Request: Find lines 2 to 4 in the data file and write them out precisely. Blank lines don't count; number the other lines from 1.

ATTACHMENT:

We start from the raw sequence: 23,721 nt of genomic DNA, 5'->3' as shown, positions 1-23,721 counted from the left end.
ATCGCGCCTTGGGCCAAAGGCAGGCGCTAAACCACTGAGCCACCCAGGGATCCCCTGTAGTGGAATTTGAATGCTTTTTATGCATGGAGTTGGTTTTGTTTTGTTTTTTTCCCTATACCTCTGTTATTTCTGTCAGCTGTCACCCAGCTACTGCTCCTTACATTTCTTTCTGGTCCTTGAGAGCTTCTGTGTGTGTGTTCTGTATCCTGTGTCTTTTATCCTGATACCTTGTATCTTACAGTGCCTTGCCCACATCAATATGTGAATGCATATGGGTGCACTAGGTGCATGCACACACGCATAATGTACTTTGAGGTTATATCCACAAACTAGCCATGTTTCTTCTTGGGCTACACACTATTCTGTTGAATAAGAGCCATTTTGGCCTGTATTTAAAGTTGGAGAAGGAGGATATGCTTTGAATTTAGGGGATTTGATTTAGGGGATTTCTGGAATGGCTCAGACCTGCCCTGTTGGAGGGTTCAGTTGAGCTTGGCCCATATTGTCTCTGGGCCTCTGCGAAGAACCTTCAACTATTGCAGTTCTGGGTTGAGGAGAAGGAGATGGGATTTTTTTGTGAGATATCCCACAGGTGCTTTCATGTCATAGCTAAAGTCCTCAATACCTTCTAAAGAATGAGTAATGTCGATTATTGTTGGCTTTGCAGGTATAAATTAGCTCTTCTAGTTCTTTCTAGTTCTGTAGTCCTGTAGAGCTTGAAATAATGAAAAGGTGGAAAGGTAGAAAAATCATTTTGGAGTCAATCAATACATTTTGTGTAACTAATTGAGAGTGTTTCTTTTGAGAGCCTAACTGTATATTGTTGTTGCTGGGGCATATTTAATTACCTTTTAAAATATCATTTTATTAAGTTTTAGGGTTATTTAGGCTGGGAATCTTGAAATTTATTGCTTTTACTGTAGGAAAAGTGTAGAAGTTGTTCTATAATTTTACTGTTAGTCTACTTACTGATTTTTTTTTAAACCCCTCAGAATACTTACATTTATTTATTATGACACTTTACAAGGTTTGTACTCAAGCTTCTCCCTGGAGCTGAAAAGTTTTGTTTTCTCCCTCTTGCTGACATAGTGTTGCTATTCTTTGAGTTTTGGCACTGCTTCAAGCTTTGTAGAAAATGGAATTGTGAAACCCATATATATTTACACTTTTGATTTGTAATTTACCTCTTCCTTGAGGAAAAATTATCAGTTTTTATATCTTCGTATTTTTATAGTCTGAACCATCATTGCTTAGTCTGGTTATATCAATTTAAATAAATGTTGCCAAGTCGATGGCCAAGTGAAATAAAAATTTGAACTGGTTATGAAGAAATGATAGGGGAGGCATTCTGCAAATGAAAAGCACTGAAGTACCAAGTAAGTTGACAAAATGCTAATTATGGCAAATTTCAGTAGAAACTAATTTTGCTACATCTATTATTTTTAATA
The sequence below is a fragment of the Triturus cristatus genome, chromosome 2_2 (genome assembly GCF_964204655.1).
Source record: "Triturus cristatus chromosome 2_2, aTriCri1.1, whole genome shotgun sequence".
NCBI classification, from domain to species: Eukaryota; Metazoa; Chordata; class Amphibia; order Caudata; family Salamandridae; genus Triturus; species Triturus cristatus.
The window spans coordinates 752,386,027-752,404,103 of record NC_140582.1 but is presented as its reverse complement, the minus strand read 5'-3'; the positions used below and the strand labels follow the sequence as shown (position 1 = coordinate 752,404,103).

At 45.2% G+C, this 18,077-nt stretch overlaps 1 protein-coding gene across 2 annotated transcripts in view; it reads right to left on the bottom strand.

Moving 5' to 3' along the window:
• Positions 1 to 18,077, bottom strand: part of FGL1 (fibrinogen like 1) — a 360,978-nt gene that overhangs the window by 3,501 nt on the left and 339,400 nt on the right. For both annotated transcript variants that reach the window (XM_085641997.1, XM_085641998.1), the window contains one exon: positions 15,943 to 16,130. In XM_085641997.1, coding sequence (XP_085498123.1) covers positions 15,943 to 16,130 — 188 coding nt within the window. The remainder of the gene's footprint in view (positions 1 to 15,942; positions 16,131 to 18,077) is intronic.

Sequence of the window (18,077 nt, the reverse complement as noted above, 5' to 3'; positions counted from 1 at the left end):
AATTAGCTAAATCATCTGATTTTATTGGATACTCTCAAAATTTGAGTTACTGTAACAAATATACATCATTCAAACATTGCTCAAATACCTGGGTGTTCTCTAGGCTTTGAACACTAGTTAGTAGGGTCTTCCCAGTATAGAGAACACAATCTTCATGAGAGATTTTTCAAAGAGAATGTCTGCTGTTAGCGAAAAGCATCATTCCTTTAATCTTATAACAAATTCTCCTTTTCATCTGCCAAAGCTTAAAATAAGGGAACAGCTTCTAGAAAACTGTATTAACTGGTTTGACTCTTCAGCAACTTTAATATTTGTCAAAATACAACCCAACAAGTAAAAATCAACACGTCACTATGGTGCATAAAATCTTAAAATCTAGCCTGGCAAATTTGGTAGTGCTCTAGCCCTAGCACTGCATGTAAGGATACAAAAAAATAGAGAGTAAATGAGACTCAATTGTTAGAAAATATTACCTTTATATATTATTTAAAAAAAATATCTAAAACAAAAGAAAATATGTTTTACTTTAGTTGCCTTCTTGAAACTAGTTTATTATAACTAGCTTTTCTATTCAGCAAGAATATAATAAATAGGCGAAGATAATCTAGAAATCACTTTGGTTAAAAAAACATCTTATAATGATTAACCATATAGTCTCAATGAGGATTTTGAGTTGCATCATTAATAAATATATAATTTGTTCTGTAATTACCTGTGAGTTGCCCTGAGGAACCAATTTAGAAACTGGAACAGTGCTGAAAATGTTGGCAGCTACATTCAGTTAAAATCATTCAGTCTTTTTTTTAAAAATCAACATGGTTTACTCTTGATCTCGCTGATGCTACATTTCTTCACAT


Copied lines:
ATCGCGCCTTGGGCCAAAGGCAGGCGCTAAACCACTGAGCCACCCAGGGATCCCCTGTAGTGGAATTTGAATGCTTTTTATGCATGGAGTTGGTTTTGTTTTGTTTTTTTCCCTATACCTCTGTTATTTCTGTCAGCTGTCACCCAGCTACTGCTCCTTACATTTCTTTCTGGTCCTTGAGAGCTTCTGTGTGTGTGTTCTGTATCCTGTGTCTTTTATCCTGATACCTTGTATCTTACAGTGCCTTGCCCACATCAATATGTGAATGCATATGGGTGCACTAGGTGCATGCACACACGCATAATGTACTTTGAGGTTATATCCACAAACTAGCCATGTTTCTTCTTGGGCTACACACTATTCTGTTGAATAAGAGCCATTTTGGCCTGTATTTAAAGTTGGAGAAGGAGGATATGCTTTGAATTTAGGGGATTTGATTTAGGGGATTTCTGGAATGGCTCAGACCTGCCCTGTTGGAGGGTTCAGTTGAGCTTGGCCCATATTGTCTCTGGGCCTCTGCGAAGAACCTTCAACTATTGCAGTTCTGGGTTGAGGAGAAGGAGATGGGATTTTTTTGTGAGATATCCCACAGGTGCTTTCATGTCATAGCTAAAGTCCTCAATACCTTCTAAAGAATGAGTAATGTCGATTATTGTTGGCTTTGCAGGTATAAATTAGCTCTTCTAGTTCTTTCTAGTTCTGTAGTCCTGTAGAGCTTGAAATAATGAAAAGGTGGAAAGGTAGAAAAATCATTTTGGAGTCAATCAATACATTTTGTGTAACTAATTGAGAGTGTTTCTTTTGAGAGCCTAACTGTATATTGTTGTTGCTGGGGCATATTTAATTACCTTTTAAAATATCATTTTATTAAGTTTTAGGGTTATTTAGGCTGGGAATCTTGAAATTTATTGCTTTTACTGTAGGAAAAGTGTAGAAGTTGTTCTATAATTTTACTGTTAGTCTACTTACTGATTTTTTTTTAAACCCCTCAGAATACTTACATTTATTTATTATGACACTTTACAAGGTTTGTACTCAAGCTTCTCCCTGGAGCTGAAAAGTTTTGTTTTCTCCCTCTTGCTGACATAGTGTTGCTATTCTTTGAGTTTTGGCACTGCTTCAAGCTTTGTAGAAAATGGAATTGTGAAACCCATATATATTTACACTTTTGATTTGTAATTTACCTCTTCCTTGAGGAAAAATTATCAGTTTTTATATCTTCGTATTTTTATAGTCTGAACCATCATTGCTTAGTCTGGTTATATCAATTTAAATAAATGTTGCCAAGTCGATGGCCAAGTGAAATAAAAATTTGAACTGGTTATGAAGAAATGATAGGGGAGGCATTCTGCAAATGAAAAGCACTGAAGTACCAAGTAAGTTGACAAAATGCTAATTATGGCAAATTTCAGTAGAAACTAATTTTGCTACATCTATTATTTTTAATA
The sequence below is a fragment of the Triturus cristatus genome, chromosome 2_2 (genome assembly GCF_964204655.1).
Source record: "Triturus cristatus chromosome 2_2, aTriCri1.1, whole genome shotgun sequence".